3. Arvesen A, Maehlen J, Rosen L, Aas P: Myointimal hyperplasia and sympathetic reinnervation following local cold injury and rapid rewarming in the rabbit central ear artery. Vasa. 2001 Jul;30(3):176-83. [PubMed:11582947 ]
  4. Motomiya Y, Oyama N, Iwamoto H, Uchimura T, Maruyama I: N epsilon-(carboxymethyl)lysine in blood from maintenance hemodialysis patients may contribute to dialysis-related amyloidosis. Kidney Int. 1998 Oct;54(4):1357-66. [PubMed:9767556 ]
  5. Holmes E, Foxall PJ, Spraul M, Farrant RD, Nicholson JK, Lindon JC: 750 MHz 1H NMR spectroscopy characterisation of the complex metabolic pattern of urine from patients with inborn errors of metabolism: 2-hydroxyglutaric aciduria and maple syrup urine disease. J Pharm Biomed Anal. 1997 Jul;15(11):1647-59. [PubMed:9260660 ]
  6. Mentasti E, Savigliano M, Marangella M, Petrarulo M, Linari F: High-performance liquid chromatographic determination of glyoxylic acid and other carbonyl compounds in urine. J Chromatogr. 1987 Jul 3;417(2):253-60. [PubMed:3654878 ]
  7. Bruzzese FJ, Dix JA, Rava RP, Cerny LC: Resonance Raman spectroscopy of chemically modified hemoglobins. Biomater Artif Cells Artif Organs. 1990;18(2):143-56. [PubMed:2369642 ]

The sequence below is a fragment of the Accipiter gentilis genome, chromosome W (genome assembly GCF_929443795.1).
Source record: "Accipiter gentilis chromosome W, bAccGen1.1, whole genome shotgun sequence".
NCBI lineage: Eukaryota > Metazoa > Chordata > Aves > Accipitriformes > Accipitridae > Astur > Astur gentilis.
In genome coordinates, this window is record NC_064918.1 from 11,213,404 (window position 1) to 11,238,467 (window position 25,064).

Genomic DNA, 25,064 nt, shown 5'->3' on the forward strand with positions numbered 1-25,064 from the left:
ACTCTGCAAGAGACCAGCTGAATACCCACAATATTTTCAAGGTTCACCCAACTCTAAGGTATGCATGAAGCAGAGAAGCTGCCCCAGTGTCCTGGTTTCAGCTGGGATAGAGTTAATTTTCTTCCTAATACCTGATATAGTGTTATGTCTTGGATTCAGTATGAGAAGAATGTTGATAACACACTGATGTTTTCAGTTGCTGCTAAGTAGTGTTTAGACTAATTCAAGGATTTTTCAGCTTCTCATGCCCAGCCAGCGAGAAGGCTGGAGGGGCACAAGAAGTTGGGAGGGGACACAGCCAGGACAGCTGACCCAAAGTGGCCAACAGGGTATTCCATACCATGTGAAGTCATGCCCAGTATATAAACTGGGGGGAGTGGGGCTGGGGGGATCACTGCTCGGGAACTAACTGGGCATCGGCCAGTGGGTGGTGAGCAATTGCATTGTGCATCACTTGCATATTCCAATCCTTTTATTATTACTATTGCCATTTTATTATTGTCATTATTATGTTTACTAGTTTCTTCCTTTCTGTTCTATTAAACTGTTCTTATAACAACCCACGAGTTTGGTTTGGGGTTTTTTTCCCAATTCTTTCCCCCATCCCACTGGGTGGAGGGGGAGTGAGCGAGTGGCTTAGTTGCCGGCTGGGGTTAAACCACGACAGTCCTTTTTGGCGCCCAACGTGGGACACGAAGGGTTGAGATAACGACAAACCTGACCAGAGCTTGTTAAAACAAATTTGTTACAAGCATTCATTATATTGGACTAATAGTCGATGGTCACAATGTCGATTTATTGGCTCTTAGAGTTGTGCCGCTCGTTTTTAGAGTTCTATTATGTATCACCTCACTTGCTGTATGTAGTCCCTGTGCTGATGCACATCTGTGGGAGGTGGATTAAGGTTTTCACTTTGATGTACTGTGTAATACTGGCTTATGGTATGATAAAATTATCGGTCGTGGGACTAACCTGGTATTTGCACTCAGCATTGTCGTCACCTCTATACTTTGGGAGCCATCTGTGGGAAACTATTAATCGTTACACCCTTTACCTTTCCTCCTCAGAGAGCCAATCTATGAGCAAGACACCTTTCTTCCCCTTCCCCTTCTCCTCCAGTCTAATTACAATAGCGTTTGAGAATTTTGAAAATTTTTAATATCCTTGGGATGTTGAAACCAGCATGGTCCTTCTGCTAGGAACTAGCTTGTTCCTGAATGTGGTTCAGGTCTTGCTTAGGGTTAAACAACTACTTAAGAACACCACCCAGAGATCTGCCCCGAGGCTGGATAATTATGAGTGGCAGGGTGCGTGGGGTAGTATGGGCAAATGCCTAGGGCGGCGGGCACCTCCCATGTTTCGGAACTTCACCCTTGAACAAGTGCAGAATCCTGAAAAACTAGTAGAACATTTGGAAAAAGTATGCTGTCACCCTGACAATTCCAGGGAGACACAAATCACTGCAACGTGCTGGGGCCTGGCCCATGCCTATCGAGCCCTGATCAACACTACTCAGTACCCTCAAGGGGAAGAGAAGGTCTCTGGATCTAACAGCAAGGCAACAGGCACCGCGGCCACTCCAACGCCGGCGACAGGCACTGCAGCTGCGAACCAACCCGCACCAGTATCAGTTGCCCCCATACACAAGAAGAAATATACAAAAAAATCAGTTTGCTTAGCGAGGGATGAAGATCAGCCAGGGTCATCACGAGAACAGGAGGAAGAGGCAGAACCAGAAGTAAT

8. Lee SH, Kim SO, Chung BC: Gas chromatographic-mass spectrometric determination of urinary oxoacids using O-(2,3,4,5,6-pentafluorobenzyl)oxime-trimethylsilyl ester derivatization and cation-exchange chromatography. J Chromatogr B Biomed Sci Appl. 1998 Nov 20;719(1-2):1-7. [PubMed:9869358 ]
  9. Schmitt A, Gasic-Milenkovic J, Schmitt J: Characterization of advanced glycation end products: mass changes in correlation to side chain modifications. Anal Biochem. 2005 Nov 1;346(1):101-6. Epub 2005 Aug 15. [PubMed:16168380 ]
  10. Booth ED, Dofferhoff O, Boogaard PJ, Watson WP: Comparison of the metabolism of ethylene glycol and glycolic acid in vitro by precision-cut tissue slices from female rat, rabbit and human liver. Xenobiotica. 2004 Jan;34(1):31-48. [PubMed:14742135 ]